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The Supreme Court

If the electors can be faithless, why have an Electoral College?

Rush is a professor of politics and law and the director of the center for international education at Washington and Lee University.

This spring, the Supreme Court will hear arguments in Colorado Department of State v. Baca and then decide if members of the Electoral College are bound to abide by the laws of the states from which they hail.

In the case, Michael and Polly Baca as well as Robert Nemanich — electors from Colorado in 2016 — assert that this year's (and all future) electors have the right to vote for anyone, regardless of how the people of Colorado vote. The Supreme Court chose to hear the case because of a conflict between two lower courts. The Washington Supreme Court ruled a state could bind its Electoral College delegates. In Colorado, the 10th U.S. Circuit Court of Appeals ruled that this was not the case.

The Baca case is vexing for numerous reasons. Foremost, it highlights once again the arcane and undemocratic manner in which the United States elects its presidents. According to the Constitution, one needs a majority of the electoral college votes — not a majority of the popular vote — to win the election. For most of the country's history, the winner received a majority of both. But in 2000 and again in 2016, George W. Bush and Donald Trump did not win the popular vote.

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"No matter how fairly one tries to allocate political power, some state or someone will have a special edge from time to time," writes Mark Rush.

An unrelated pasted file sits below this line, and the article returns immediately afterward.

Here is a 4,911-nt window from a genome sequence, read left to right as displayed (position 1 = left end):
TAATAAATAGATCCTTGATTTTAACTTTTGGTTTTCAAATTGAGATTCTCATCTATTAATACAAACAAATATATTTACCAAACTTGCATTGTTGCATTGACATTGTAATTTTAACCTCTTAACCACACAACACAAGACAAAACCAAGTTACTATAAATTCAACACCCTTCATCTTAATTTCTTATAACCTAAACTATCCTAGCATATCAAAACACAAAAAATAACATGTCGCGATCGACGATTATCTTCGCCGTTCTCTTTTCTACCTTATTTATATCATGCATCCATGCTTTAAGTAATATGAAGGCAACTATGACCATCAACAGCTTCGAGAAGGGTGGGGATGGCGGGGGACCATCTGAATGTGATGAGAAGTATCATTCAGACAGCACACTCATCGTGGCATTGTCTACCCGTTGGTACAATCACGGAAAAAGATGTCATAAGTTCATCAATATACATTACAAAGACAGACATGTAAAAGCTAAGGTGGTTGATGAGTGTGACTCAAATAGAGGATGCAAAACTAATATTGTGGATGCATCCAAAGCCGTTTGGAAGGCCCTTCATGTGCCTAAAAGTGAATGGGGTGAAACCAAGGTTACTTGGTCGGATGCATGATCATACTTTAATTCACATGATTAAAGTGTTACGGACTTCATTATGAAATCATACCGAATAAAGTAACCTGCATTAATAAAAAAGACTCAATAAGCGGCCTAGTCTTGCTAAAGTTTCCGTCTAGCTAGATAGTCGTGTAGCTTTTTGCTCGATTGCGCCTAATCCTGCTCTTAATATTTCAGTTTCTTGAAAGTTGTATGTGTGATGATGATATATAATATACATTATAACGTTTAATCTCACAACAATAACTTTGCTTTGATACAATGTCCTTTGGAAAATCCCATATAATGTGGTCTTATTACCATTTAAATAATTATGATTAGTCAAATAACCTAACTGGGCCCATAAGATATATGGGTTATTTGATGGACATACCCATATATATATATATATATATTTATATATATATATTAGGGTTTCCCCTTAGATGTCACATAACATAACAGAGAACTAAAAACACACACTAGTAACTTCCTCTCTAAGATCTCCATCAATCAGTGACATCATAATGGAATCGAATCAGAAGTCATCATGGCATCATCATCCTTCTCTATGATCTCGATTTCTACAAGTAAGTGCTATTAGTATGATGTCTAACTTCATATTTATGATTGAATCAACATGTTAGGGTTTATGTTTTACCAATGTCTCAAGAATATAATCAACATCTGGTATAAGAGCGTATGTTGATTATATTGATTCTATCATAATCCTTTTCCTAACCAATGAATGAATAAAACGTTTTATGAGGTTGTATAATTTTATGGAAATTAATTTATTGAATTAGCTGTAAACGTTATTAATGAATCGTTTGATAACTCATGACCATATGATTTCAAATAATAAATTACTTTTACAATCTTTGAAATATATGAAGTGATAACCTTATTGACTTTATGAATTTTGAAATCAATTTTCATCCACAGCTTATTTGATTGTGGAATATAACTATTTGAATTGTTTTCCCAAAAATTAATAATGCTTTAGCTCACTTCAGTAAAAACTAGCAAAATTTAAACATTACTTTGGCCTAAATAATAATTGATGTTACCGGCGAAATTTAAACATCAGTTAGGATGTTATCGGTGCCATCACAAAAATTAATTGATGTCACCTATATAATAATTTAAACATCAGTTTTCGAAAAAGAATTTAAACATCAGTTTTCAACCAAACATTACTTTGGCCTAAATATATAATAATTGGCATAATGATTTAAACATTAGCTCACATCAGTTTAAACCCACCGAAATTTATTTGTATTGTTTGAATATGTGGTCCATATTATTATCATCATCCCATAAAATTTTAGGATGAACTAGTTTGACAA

The Electoral College will never make everyone happy

Rush is a professor of politics and law and the director for International Education at Washington and Lee University.

With the presidential election looming, worried observers of politics have already asked whether the Electoral College will again deliver a victory to the candidate with less than a majority of the popular vote.

This has happened in two of the last five presidential elections.

Critics like Vox's Ezra Klein contend that this phenomenon is not only undemocratic, but also politically biased, because Republicans were the beneficiaries of both of these Electoral College hiccups. "American politics is edging into an era of crisis," Klein writes.

But presidential elections – and the occasional hiccups like 2000 and 2016 – represent nothing less than the smooth working of the constitutional system's allocation of power among the states.

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